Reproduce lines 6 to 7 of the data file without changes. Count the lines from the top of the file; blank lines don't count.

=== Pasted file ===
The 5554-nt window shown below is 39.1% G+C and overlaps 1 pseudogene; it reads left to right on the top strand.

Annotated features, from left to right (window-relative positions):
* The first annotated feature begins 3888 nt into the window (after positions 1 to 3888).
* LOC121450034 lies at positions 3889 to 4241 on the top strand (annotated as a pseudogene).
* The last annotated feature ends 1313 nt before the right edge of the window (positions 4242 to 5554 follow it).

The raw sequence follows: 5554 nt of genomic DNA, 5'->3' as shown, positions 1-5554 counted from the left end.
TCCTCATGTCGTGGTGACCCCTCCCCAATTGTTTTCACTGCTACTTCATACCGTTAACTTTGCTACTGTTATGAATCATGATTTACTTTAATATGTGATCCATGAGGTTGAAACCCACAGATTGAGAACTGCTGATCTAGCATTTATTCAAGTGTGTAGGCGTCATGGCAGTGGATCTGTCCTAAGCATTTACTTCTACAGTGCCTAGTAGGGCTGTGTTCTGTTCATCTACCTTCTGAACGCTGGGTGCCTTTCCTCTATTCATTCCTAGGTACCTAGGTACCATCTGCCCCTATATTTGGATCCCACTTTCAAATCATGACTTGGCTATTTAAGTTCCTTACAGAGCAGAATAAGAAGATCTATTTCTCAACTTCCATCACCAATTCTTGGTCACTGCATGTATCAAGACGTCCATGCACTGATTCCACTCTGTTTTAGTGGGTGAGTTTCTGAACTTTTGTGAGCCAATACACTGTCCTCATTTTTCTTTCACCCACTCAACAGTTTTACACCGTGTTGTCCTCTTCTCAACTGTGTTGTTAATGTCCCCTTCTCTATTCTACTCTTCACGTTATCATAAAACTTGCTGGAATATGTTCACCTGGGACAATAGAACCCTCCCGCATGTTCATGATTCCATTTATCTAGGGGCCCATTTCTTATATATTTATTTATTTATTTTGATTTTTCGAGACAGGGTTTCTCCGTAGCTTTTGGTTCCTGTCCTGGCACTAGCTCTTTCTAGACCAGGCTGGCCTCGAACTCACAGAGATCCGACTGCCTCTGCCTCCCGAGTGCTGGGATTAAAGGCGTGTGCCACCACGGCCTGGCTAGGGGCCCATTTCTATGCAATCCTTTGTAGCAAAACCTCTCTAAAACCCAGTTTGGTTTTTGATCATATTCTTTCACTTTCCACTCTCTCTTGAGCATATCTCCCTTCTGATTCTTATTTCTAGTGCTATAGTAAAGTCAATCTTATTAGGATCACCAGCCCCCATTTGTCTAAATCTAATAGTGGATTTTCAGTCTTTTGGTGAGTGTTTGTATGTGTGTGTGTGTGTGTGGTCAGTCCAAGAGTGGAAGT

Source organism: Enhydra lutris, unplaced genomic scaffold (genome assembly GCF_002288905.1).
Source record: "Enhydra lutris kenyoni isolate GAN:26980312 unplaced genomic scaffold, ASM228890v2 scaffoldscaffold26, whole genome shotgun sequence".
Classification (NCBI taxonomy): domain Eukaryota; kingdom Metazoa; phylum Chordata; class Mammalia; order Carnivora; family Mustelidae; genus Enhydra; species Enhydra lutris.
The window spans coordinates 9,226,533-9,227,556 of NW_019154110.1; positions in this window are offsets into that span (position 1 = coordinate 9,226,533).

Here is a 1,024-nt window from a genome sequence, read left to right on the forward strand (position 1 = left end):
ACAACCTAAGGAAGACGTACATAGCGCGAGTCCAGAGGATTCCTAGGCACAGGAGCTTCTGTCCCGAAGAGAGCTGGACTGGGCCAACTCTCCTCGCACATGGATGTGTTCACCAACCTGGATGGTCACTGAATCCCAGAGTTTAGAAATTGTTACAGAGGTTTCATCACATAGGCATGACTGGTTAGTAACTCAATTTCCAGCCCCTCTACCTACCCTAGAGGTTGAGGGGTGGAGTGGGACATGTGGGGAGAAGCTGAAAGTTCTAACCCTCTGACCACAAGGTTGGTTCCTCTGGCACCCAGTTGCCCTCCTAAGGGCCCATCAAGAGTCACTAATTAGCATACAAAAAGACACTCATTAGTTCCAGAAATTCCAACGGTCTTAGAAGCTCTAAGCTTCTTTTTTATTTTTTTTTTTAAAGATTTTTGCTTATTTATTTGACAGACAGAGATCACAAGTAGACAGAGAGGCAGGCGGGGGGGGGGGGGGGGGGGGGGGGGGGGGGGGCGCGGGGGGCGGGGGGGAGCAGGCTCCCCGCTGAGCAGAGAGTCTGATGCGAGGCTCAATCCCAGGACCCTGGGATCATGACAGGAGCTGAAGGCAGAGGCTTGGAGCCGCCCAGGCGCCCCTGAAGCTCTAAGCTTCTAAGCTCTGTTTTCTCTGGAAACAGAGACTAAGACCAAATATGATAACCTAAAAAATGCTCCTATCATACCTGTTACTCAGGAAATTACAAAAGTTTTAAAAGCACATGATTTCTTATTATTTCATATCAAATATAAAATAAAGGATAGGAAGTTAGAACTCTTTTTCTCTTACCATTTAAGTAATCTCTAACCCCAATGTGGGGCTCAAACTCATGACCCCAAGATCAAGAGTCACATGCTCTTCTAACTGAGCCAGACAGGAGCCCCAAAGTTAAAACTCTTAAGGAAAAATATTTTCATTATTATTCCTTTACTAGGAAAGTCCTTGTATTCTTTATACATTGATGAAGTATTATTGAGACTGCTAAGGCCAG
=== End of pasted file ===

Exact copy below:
The raw sequence follows: 5554 nt of genomic DNA, 5'->3' as shown, positions 1-5554 counted from the left end.
TCCTCATGTCGTGGTGACCCCTCCCCAATTGTTTTCACTGCTACTTCATACCGTTAACTTTGCTACTGTTATGAATCATGATTTACTTTAATATGTGATCCATGAGGTTGAAACCCACAGATTGAGAACTGCTGATCTAGCATTTATTCAAGTGTGTAGGCGTCATGGCAGTGGATCTGTCCTAAGCATTTACTTCTACAGTGCCTAGTAGGGCTGTGTTCTGTTCATCTACCTTCTGAACGCTGGGTGCCTTTCCTCTATTCATTCCTAGGTACCTAGGTACCATCTGCCCCTATATTTGGATCCCACTTTCAAATCATGACTTGGCTATTTAAGTTCCTTACAGAGCAGAATAAGAAGATCTATTTCTCAACTTCCATCACCAATTCTTGGTCACTGCATGTATCAAGACGTCCATGCACTGATTCCACTCTGTTTTAGTGGGTGAGTTTCTGAACTTTTGTGAGCCAATACACTGTCCTCATTTTTCTTTCACCCACTCAACAGTTTTACACCGTGTTGTCCTCTTCTCAACTGTGTTGTTAATGTCCCCTTCTCTATTCTACTCTTCACGTTATCATAAAACTTGCTGGAATATGTTCACCTGGGACAATAGAACCCTCCCGCATGTTCATGATTCCATTTATCTAGGGGCCCATTTCTTATATATTTATTTATTTATTTTGATTTTTCGAGACAGGGTTTCTCCGTAGCTTTTGGTTCCTGTCCTGGCACTAGCTCTTTCTAGACCAGGCTGGCCTCGAACTCACAGAGATCCGACTGCCTCTGCCTCCCGAGTGCTGGGATTAAAGGCGTGTGCCACCACGGCCTGGCTAGGGGCCCATTTCTATGCAATCCTTTGTAGCAAAACCTCTCTAAAACCCAGTTTGGTTTTTGATCATATTCTTTCACTTTCCACTCTCTCTTGAGCATATCTCCCTTCTGATTCTTATTTCTAGTGCTATAGTAAAGTCAATCTTATTAGGATCACCAGCCCCCATTTGTCTAAATCTAATAGTGGATTTTCAGTCTTTTGGTGAGTGTTTGTATGTGTGTGTGTGTGTGTGGTCAGTCCAAGAGTGGAAGT